TEXT BOXESIf appropriate, clinical articles should include a list of hazards or critical incidents. If appropriate, basic science articles should include a table indicating their clinical relevance.
REFERENCESWe encourage authors to use references throughout their article (to a maximum of 10) using superscript arabic numbers (e.g. Recent research1 has shown….). If there is space, we include a further reading list of up to 3 titles at the end of each contribution. References should preferably cite peer-reviewed review articles. Further reading articles should preferably cite textbooks or websites. It may be useful to describe the contents of a website in a few words (e.g. http://www.cdc.gov/ncidod/hip/default.htm CDC Hospital Infection Program; US government website dealing with all aspects of hospital infections).
All references should be present in the Vancouver Style as shown:Journal article
Scott J, Gilvarry E, Farrell M. Managing anxiety and depression in alcohol and drug dependence. Addict Behav 1998; 23: 919–31.
McGuire PK, Jones P, Harvey I, et al. Morbid risk of schizophrenia for relatives of patients with cannabis-associated psychosis. Schizophr Res 1995; 15: 277–81.Journal supplement article
Addington J, Gleeson J. Implementing cognitive behavioural therapy for first-episode psychosis. Br J Psychiatry 2005; 187 (suppl 48): S72–76.
Unnamed author article
No authors listed: Risk factors for stroke and efficacy of antithrombotic therapy in atrial fibrillation. Analysis of pooled data from five randomised controlled trials. Arch Intern Med 1994; 154: 1449–57.
Li W, Gueyffier F, Boissel JP, Girard P, Boutitie F, Cucherat M. Identification and prediction of responders to a therapy. A model and its preliminary application to hypertension. Arch Mal Coeur Vaiss 1988; 91: 1059–63. [In French].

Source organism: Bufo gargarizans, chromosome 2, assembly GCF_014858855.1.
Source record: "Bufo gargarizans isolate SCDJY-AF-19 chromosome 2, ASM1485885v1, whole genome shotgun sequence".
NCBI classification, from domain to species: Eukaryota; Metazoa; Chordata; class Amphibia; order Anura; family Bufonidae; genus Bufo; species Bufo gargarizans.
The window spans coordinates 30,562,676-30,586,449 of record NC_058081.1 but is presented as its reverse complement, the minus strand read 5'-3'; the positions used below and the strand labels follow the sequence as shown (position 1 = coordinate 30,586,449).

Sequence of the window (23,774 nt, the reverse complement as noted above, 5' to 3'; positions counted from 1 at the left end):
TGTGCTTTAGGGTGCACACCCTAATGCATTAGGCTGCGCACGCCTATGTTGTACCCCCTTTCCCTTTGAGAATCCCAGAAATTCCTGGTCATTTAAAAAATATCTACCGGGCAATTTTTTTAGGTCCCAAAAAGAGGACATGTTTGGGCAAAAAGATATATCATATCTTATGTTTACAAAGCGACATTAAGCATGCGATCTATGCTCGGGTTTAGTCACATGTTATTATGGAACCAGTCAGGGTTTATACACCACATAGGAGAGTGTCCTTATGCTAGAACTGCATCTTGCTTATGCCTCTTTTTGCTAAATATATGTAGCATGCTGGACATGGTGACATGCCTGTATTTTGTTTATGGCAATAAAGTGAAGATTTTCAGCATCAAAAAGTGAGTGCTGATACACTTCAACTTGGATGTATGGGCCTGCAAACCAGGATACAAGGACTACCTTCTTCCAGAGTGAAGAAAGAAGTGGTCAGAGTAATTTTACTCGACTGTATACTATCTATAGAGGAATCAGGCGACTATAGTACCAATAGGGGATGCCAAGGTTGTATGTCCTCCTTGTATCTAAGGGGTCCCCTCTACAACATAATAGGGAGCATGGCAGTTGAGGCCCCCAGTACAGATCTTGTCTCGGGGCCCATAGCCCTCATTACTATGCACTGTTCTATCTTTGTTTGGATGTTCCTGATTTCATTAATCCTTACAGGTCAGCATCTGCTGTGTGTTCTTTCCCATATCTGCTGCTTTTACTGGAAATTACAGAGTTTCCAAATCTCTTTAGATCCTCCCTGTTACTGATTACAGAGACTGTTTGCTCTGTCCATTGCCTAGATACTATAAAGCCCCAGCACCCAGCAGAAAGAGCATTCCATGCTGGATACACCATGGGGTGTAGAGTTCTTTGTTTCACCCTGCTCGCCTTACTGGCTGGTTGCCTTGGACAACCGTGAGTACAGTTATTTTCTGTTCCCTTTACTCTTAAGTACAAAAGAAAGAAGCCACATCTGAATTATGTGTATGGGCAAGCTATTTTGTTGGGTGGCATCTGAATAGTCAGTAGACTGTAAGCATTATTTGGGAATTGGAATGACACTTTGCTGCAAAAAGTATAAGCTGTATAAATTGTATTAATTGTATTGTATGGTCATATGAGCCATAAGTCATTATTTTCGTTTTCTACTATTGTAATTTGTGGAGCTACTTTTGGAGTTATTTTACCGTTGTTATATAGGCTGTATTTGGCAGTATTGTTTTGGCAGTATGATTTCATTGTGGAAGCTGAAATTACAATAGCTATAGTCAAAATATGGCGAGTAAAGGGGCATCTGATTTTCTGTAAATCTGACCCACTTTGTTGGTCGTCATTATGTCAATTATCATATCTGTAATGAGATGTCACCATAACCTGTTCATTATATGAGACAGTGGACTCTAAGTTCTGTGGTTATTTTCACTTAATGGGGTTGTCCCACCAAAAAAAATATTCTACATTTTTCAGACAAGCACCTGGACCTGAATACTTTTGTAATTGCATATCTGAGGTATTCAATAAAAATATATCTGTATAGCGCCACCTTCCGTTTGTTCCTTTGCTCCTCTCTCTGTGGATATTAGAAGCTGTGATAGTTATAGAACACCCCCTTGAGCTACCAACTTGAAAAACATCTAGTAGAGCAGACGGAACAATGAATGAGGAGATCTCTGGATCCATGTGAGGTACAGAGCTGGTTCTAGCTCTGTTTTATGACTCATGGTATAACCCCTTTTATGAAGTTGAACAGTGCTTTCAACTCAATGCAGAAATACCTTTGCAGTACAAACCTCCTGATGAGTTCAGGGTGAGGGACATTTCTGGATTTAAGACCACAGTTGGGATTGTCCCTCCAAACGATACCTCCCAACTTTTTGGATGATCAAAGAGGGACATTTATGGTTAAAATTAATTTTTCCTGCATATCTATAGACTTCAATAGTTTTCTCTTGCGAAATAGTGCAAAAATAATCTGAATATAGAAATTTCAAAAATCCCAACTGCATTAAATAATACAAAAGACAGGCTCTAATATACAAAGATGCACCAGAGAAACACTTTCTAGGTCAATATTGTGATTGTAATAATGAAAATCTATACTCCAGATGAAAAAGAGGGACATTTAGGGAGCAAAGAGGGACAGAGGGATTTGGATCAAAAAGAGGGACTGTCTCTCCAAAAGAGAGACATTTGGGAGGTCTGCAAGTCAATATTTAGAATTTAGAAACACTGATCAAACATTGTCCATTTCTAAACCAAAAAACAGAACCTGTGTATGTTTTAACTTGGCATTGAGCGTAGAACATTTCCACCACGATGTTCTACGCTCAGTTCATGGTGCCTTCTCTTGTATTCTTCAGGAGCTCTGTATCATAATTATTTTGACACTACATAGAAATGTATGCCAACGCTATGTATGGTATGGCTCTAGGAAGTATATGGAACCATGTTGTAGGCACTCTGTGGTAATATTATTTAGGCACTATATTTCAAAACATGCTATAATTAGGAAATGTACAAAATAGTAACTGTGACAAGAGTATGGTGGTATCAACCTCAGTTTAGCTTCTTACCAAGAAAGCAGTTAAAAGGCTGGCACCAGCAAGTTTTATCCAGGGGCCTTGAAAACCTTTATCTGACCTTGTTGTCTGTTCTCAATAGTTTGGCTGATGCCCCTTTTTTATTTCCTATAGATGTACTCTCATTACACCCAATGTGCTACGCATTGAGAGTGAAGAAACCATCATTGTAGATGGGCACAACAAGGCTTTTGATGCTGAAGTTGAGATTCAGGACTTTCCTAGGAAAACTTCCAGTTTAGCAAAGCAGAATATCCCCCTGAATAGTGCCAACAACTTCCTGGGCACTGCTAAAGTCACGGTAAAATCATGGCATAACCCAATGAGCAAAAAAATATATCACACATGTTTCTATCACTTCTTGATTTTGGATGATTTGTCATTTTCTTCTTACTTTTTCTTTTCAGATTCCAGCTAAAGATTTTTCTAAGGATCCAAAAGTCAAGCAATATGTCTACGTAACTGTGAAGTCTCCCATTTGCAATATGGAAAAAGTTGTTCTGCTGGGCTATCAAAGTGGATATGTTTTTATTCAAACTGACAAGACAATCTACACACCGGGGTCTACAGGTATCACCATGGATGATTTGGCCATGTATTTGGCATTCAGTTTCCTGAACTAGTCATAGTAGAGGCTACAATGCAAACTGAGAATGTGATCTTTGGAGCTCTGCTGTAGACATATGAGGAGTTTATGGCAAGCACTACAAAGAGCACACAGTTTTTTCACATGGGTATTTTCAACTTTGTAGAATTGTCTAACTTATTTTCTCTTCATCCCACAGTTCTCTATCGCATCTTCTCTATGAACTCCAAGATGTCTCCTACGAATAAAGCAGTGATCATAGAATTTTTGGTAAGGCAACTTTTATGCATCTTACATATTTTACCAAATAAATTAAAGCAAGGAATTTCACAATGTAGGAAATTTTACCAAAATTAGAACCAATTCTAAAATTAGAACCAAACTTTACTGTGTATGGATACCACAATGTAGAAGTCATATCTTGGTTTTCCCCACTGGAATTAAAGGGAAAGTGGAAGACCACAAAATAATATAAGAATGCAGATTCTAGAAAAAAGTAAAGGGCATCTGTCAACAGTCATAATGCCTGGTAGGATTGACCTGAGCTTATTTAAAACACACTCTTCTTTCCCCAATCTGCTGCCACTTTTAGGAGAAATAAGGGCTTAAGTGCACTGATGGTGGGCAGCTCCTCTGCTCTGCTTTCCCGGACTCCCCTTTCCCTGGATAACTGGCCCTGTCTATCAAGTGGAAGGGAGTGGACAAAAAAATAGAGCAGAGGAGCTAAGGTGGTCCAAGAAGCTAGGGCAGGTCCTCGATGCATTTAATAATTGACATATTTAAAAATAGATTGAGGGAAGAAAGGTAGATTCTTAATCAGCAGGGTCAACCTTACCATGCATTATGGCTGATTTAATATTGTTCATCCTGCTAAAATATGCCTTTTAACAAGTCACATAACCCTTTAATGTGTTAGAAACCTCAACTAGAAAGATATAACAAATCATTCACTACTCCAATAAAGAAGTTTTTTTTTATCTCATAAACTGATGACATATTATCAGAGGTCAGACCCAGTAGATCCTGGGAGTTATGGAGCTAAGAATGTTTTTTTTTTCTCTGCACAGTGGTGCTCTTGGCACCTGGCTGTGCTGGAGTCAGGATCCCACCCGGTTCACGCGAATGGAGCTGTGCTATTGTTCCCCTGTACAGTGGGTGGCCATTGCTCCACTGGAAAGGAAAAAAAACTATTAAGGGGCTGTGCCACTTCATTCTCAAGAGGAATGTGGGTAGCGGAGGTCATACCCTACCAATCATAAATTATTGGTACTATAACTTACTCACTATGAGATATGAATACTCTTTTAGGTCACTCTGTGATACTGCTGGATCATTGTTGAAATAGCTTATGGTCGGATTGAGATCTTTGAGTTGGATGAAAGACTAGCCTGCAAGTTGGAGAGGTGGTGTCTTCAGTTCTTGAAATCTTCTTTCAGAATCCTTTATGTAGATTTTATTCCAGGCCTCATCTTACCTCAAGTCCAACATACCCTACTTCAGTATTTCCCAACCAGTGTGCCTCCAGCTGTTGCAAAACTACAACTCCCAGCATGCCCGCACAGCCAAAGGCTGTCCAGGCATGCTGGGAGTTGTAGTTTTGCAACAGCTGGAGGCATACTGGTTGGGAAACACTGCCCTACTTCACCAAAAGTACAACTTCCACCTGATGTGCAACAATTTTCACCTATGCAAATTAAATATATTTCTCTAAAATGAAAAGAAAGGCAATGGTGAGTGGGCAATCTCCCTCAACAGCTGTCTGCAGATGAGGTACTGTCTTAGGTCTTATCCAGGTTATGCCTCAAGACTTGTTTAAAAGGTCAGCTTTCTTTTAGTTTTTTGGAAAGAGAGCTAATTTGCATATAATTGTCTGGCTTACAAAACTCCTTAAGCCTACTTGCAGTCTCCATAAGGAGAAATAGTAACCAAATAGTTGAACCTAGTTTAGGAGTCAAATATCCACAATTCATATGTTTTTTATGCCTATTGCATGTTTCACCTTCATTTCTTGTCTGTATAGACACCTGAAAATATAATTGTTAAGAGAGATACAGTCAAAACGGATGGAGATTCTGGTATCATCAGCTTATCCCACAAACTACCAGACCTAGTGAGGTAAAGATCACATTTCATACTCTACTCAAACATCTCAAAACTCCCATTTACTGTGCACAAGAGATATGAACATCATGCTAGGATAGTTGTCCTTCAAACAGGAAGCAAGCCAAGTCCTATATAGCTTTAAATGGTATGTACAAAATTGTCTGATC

Editorial. One world, one response needed, but not yet forthcoming. Lancet 2005; 365: 95-96.
Graham HL, Copello A, Birchwood MJ, Mueser KT, eds. Substance misuse in psychosis: approaches to treatment and service delivery. Chichester: Wiley, 2003.
Book, subsequent edition
Miller WR, Rollnick S. Motivational interviewing. Preparing people for change, 2nd edn. New York: Guilford, 2002.
Marsden J, Strang J, Lavoie D, et al. Drugs needs assessment. In: Stevens A, Raftery J, eds. Health care needs assessment, 2nd edn. Oxford: Oxford University Press, 2004.
McGuire B. We need a warning system too. Guardian 30 Dec, 2004: 18.
National Self Harm Network. Self-injury: myths & common sense. http://www.nshn.co.uk/facts.html(accessed 6 Sep 2006).
Print and online publication
Department of Health. Drug misuse and dependence: guidelines on clinical management. London: Stationery Office, 1999. Also available at:
http://www.dh.gov.uk/assetRoot/04/07/81/98/04078198.pdf(accessed 6 Sep 2006).
Your manuscript will be edited for content, style and length by the Specialty Editors, and by the in-house editorial staff. You will be sent a copy of the edited typescript in galley form and this is your opportunity to make alterations. Shortly before publication, you will be sent final page proofs complete with redrawn illustrations and proofs of colour or black-and-white photographs. Only essential alterations can be made at this stage.QUERIES
Your contribution will be dealt with by ANAESTHESIA and INTENSIVE CARE MEDICINE's editorial team. Please contact Anne Askey if you have an editorial query or Janet Knox if you have an administrative query.We hope you enjoy writing for ANAESTHESIA and INTENSIVE CARE MEDICINE. Please let us know if you have any constructive suggestions for the journal, or making life easier for its contributors.